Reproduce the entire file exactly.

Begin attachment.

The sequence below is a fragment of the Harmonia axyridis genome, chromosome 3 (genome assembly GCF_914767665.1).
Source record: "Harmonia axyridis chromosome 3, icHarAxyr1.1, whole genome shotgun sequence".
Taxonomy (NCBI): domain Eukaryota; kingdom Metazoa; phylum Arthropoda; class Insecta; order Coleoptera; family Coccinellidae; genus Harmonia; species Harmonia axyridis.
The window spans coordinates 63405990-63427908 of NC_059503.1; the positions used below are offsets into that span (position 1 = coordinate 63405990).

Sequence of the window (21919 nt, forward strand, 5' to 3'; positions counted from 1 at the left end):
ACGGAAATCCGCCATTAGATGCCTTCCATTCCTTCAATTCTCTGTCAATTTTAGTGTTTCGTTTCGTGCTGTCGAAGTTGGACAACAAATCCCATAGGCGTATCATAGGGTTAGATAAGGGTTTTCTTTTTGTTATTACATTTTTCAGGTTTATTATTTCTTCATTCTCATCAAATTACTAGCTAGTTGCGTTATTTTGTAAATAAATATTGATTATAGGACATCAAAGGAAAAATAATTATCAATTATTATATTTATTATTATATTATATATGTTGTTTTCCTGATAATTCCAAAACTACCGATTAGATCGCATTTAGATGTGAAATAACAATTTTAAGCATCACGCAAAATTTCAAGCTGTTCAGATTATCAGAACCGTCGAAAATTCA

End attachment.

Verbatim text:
The sequence below is a fragment of the Harmonia axyridis genome, chromosome 3 (genome assembly GCF_914767665.1).
Source record: "Harmonia axyridis chromosome 3, icHarAxyr1.1, whole genome shotgun sequence".
Taxonomy (NCBI): domain Eukaryota; kingdom Metazoa; phylum Arthropoda; class Insecta; order Coleoptera; family Coccinellidae; genus Harmonia; species Harmonia axyridis.
The window spans coordinates 63405990-63427908 of NC_059503.1; the positions used below are offsets into that span (position 1 = coordinate 63405990).

Sequence of the window (21919 nt, forward strand, 5' to 3'; positions counted from 1 at the left end):
ACGGAAATCCGCCATTAGATGCCTTCCATTCCTTCAATTCTCTGTCAATTTTAGTGTTTCGTTTCGTGCTGTCGAAGTTGGACAACAAATCCCATAGGCGTATCATAGGGTTAGATAAGGGTTTTCTTTTTGTTATTACATTTTTCAGGTTTATTATTTCTTCATTCTCATCAAATTACTAGCTAGTTGCGTTATTTTGTAAATAAATATTGATTATAGGACATCAAAGGAAAAATAATTATCAATTATTATATTTATTATTATATTATATATGTTGTTTTCCTGATAATTCCAAAACTACCGATTAGATCGCATTTAGATGTGAAATAACAATTTTAAGCATCACGCAAAATTTCAAGCTGTTCAGATTATCAGAACCGTCGAAAATTCA